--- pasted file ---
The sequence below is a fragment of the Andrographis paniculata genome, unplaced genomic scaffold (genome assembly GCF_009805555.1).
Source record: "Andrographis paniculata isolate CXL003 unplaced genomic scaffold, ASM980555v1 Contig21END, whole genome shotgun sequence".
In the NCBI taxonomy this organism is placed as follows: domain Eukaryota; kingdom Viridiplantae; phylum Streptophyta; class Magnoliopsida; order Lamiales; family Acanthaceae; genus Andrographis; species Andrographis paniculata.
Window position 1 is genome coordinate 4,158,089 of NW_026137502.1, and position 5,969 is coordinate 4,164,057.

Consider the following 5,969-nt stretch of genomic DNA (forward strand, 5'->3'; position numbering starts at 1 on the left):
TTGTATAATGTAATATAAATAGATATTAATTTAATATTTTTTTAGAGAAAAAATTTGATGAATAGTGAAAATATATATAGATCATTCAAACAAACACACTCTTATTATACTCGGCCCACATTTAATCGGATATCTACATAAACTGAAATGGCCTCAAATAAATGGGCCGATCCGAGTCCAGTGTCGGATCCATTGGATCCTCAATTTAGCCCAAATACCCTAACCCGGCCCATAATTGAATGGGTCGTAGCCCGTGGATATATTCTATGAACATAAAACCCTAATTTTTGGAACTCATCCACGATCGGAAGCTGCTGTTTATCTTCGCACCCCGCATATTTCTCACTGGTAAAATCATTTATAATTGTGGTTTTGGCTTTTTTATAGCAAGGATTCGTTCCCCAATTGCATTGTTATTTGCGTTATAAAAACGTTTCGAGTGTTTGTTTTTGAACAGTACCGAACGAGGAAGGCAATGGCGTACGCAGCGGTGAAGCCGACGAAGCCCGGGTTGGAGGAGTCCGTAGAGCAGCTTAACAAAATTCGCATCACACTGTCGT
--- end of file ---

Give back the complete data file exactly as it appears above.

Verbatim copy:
The sequence below is a fragment of the Andrographis paniculata genome, unplaced genomic scaffold (genome assembly GCF_009805555.1).
Source record: "Andrographis paniculata isolate CXL003 unplaced genomic scaffold, ASM980555v1 Contig21END, whole genome shotgun sequence".
In the NCBI taxonomy this organism is placed as follows: domain Eukaryota; kingdom Viridiplantae; phylum Streptophyta; class Magnoliopsida; order Lamiales; family Acanthaceae; genus Andrographis; species Andrographis paniculata.
Window position 1 is genome coordinate 4,158,089 of NW_026137502.1, and position 5,969 is coordinate 4,164,057.

Consider the following 5,969-nt stretch of genomic DNA (forward strand, 5'->3'; position numbering starts at 1 on the left):
TTGTATAATGTAATATAAATAGATATTAATTTAATATTTTTTTAGAGAAAAAATTTGATGAATAGTGAAAATATATATAGATCATTCAAACAAACACACTCTTATTATACTCGGCCCACATTTAATCGGATATCTACATAAACTGAAATGGCCTCAAATAAATGGGCCGATCCGAGTCCAGTGTCGGATCCATTGGATCCTCAATTTAGCCCAAATACCCTAACCCGGCCCATAATTGAATGGGTCGTAGCCCGTGGATATATTCTATGAACATAAAACCCTAATTTTTGGAACTCATCCACGATCGGAAGCTGCTGTTTATCTTCGCACCCCGCATATTTCTCACTGGTAAAATCATTTATAATTGTGGTTTTGGCTTTTTTATAGCAAGGATTCGTTCCCCAATTGCATTGTTATTTGCGTTATAAAAACGTTTCGAGTGTTTGTTTTTGAACAGTACCGAACGAGGAAGGCAATGGCGTACGCAGCGGTGAAGCCGACGAAGCCCGGGTTGGAGGAGTCCGTAGAGCAGCTTAACAAAATTCGCATCACACTGTCGT